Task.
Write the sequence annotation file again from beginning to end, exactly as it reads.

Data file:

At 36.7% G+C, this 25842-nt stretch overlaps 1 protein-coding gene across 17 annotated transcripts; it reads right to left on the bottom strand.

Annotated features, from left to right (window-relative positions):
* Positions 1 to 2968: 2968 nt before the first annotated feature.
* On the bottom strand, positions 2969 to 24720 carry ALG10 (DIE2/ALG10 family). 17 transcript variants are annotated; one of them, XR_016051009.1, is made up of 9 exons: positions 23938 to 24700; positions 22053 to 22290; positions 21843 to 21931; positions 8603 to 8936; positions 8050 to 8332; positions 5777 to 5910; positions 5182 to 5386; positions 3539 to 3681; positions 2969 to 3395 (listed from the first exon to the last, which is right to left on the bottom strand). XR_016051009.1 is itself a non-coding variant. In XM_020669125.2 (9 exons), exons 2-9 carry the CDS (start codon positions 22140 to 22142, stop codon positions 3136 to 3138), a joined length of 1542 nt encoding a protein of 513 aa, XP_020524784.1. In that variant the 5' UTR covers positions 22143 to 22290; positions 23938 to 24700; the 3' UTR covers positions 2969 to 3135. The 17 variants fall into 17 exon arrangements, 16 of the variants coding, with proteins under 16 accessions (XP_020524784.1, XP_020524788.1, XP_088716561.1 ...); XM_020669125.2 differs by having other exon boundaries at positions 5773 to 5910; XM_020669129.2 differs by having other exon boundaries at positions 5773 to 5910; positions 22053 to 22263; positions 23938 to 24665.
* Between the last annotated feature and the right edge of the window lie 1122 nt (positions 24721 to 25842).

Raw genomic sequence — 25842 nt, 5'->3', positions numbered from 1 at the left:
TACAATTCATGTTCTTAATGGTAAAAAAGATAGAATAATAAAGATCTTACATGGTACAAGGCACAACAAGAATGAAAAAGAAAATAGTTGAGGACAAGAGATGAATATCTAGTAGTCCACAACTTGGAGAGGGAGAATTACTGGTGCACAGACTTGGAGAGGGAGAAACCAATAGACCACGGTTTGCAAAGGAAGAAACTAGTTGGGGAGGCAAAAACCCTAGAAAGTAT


At 36.7% G+C, this 25842-nt stretch overlaps 1 protein-coding gene across 17 annotated transcripts; it reads right to left on the bottom strand.

Annotated features, from left to right (window-relative positions):
* Positions 1 to 2968: 2968 nt before the first annotated feature.
* On the bottom strand, positions 2969 to 24720 carry ALG10 (DIE2/ALG10 family). 17 transcript variants are annotated; one of them, XR_016051009.1, is made up of 9 exons: positions 23938 to 24700; positions 22053 to 22290; positions 21843 to 21931; positions 8603 to 8936; positions 8050 to 8332; positions 5777 to 5910; positions 5182 to 5386; positions 3539 to 3681; positions 2969 to 3395 (listed from the first exon to the last, which is right to left on the bottom strand). XR_016051009.1 is itself a non-coding variant. In XM_020669125.2 (9 exons), exons 2-9 carry the CDS (start codon positions 22140 to 22142, stop codon positions 3136 to 3138), a joined length of 1542 nt encoding a protein of 513 aa, XP_020524784.1. In that variant the 5' UTR covers positions 22143 to 22290; positions 23938 to 24700; the 3' UTR covers positions 2969 to 3135. The 17 variants fall into 17 exon arrangements, 16 of the variants coding, with proteins under 16 accessions (XP_020524784.1, XP_020524788.1, XP_088716561.1 ...); XM_020669125.2 differs by having other exon boundaries at positions 5773 to 5910; XM_020669129.2 differs by having other exon boundaries at positions 5773 to 5910; positions 22053 to 22263; positions 23938 to 24665.
* Between the last annotated feature and the right edge of the window lie 1122 nt (positions 24721 to 25842).

Raw genomic sequence — 25842 nt, 5'->3', positions numbered from 1 at the left:
TACAATTCATGTTCTTAATGGTAAAAAAGATAGAATAATAAAGATCTTACATGGTACAAGGCACAACAAGAATGAAAAAGAAAATAGTTGAGGACAAGAGATGAATATCTAGTAGTCCACAACTTGGAGAGGGAGAATTACTGGTGCACAGACTTGGAGAGGGAGAAACCAATAGACCACGGTTTGCAAAGGAAGAAACTAGTTGGGGAGGCAAAAACCCTAGAAAGTAT